By Susan Heath
On Tuesday Robin and I headed up to Dickinson Bay in hopes of trapping and banding some of the birds at the Texas City Prairie Preserve (TCPP) sand/shell spit. Two of the volunteers that monitor those birds joined us – Paula Kennedy and Joey Barnes. It’s hard for them to tell what’s going on because so many of the birds there are unbanded so we hoped to alleviate that problem. On the way out we checked on the manmade island there that is shaped like a horseshoe. Oystercatchers have nested there in the past but it has become nearly completed vegetated leaving little room for a bird that likes to nest on the ground. We found LP & unbanded there. LP is one of the infamous road warriers from last year – the pair that laid a nest along the levee road at TCPP. I suspect they tried to nest on this island first last year but failed because of the large Laughing Gull presence and that forced them to move over to the levee road. Maybe they will have better luck this year.
When we got to the sand/shell spit we found this:
photo by Susan Heath
Paula said it’s been there since Hurricane Harvey and it’s too high up on the spit to be removed. That’s a lot of money sitting on a reef. We found only two oystercatchers there but they were on opposite sides of the spit so I think they were members of different pairs. One of them was showing a great affinity for a certain area so we searched for a nest but found none. We set up the whoosh net in hopes that the single bird would call its mate back when it detected the intruders (decoys). Sadly the bird flew off and we couldn’t find it. We checked the rest of the spit and went into Moses Lake and checked there. No oystercatchers anywhere. On the island in Moses Lake where there used to be pair nesting we found this.
No oystercatchers. We went back to where we’d seen the first birds but they still hadn’t returned so we sat on the boat and ate lunch. They still didn’t return so we had to give up. Crum.
On Wednesday Robin and I went out to East Matagorda Bay. We weren’t able to get out there last week so I was anxious to see what had happened to the nests there. It was a beautiful day with only a little wind. I would have preferred it to be about 10 degrees warmer though! On the way out we found a huge flock of Black Skimmers so we had to stop and gawk at them a bit.
On the Chinquapin islands we found KN & unbanded acting very much like they had a nest but we saw only a scrape. YC & unbanded were sleeping on a reef, each with a leg tucked up making it quite difficult to tell who they were.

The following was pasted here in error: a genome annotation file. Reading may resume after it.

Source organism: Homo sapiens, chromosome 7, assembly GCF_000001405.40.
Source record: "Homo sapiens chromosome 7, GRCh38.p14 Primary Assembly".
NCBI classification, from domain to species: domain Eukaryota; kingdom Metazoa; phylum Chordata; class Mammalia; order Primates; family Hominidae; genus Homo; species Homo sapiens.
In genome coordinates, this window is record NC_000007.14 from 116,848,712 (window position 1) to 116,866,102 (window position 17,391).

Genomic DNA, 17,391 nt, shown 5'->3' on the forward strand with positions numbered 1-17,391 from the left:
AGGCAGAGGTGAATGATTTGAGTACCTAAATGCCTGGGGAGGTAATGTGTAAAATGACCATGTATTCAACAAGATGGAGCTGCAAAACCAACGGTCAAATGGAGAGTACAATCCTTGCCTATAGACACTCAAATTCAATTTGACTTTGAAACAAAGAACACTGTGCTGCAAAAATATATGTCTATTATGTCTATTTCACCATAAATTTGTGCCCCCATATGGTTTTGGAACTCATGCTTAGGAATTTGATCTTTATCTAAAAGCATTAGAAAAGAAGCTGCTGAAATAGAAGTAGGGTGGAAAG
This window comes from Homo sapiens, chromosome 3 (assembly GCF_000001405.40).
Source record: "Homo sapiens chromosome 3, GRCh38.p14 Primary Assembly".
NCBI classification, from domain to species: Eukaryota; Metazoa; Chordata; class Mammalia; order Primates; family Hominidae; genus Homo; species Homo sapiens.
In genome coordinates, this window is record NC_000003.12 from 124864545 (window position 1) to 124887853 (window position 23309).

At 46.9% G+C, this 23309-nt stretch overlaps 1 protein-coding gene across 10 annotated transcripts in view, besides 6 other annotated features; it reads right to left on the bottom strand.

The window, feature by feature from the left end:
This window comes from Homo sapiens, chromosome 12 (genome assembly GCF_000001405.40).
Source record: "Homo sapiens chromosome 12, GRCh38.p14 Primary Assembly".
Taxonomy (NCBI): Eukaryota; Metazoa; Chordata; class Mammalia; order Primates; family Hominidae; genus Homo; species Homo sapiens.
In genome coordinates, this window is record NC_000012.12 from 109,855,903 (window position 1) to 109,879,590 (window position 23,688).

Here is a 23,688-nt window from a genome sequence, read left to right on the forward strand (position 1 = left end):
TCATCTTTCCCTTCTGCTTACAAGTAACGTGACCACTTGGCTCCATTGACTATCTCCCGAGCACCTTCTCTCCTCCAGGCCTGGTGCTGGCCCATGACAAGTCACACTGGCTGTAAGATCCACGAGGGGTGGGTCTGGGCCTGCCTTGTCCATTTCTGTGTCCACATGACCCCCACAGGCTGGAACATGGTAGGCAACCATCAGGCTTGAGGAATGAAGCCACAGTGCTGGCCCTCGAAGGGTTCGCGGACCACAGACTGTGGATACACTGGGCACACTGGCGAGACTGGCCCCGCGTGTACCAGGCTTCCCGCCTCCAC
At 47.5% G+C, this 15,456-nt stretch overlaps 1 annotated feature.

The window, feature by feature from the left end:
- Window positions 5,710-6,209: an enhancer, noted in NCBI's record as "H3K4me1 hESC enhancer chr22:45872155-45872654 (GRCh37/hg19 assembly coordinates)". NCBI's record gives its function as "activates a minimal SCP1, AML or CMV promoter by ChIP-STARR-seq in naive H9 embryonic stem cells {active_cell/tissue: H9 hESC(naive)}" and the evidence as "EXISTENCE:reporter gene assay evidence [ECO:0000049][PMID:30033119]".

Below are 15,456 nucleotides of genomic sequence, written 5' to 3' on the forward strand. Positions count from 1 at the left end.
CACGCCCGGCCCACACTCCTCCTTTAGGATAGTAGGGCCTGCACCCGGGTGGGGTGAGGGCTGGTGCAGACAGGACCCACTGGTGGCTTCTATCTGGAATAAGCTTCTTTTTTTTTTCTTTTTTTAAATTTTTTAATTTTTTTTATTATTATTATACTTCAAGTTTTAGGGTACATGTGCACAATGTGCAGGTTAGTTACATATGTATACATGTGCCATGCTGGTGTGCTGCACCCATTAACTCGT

On Dressing Point we found a single adult chasing away Laughing Gulls and no one incubating where the nest was. These are clues. Do you know what it means? I did and my heart started going pitter pat. While we watched the other adult flew in with food and I yelled to Robin to watch because the chicks would come running out to be fed. Sure enough one chick came running and was fed by his dad. Sweet!
I had only gotten a photo of one adult last week and it turned out to M4, a bird that was banded on the Chinquapin Islands in 2011. She subsequently moved over to the Boggy Creek area but never did well there. I was able to get photos of both adults this week and I discovered the male was EF a bird that attempted to nest on a very low island near Dressing Point the last few years. I’m glad they joined forces and picked Dressing Point. They have an excellent chance of fledging that chick if they can keep the gulls away.
We headed over to check the area where EF used to nest and we found an unbanded pair with a two egg nest. I set up the box and we backed off. It took a while but one of them (the male) finally went in to incubate and was trapped. We banded him LF (lefty!). He’s a handsome dude.
Then we headed over to the Oyster Farm. Our plan was to use the whoosh net to trap KT & unbanded so we could band the unbanded one and take the transmitter off KT. We set up the net and as soon as I started the oystercatcher call, they flew over. Sadly that’s all they did. Fly over. And fly over. And fly over. They never landed near the net or the decoys. We tried a couple of things to get them engaged with the decoys but they wouldn’t go for it so we had to give up.
The other pair in that area was sleeping the day away so we headed over to Old Gulf Cut. I was hoping 17 & unbanded’s nest would be hatched but they were still incubating so we checked on 25 & unbanded. Their nest was so low I figured it would be overwashed and sure enough it was. We headed down the GIWW to the boat ramp.
On Thursday I headed out to West Galveston Bay. Alan and I got our wires crossed on volunteers and Stennie who was supposed to go with us got sick so it was just Alan and I. We only saw one member of the pair by the boat ramp feeding on a reef by the middle island. This time of year, seeing only one bird when you know there’s a pair is a dead giveaway that the other one is on a nest. While we watched the other one suddenly appeared from nowhere on the island. We anchored and I followed a reef line to the island. There on the backside of the island next to a cactus was a single oystercatcher egg.
It’s pretty high up so maybe they will be successful there as long as they stay out of the cactus! We tried to head up to Swan Lake but the railroad bridge was down so we went to check Struve Luci which is near there. These birds are very wise to our ways and we have a hard time figuring out what they are doing. There had been four nests and last time we suspected at least two had hatched. This time only L8 & L9 were still incubating. HM was down by the water’s edge and his mate X& was standing up by the vegetation. Clues again. Alan’s photo revealed two chicks!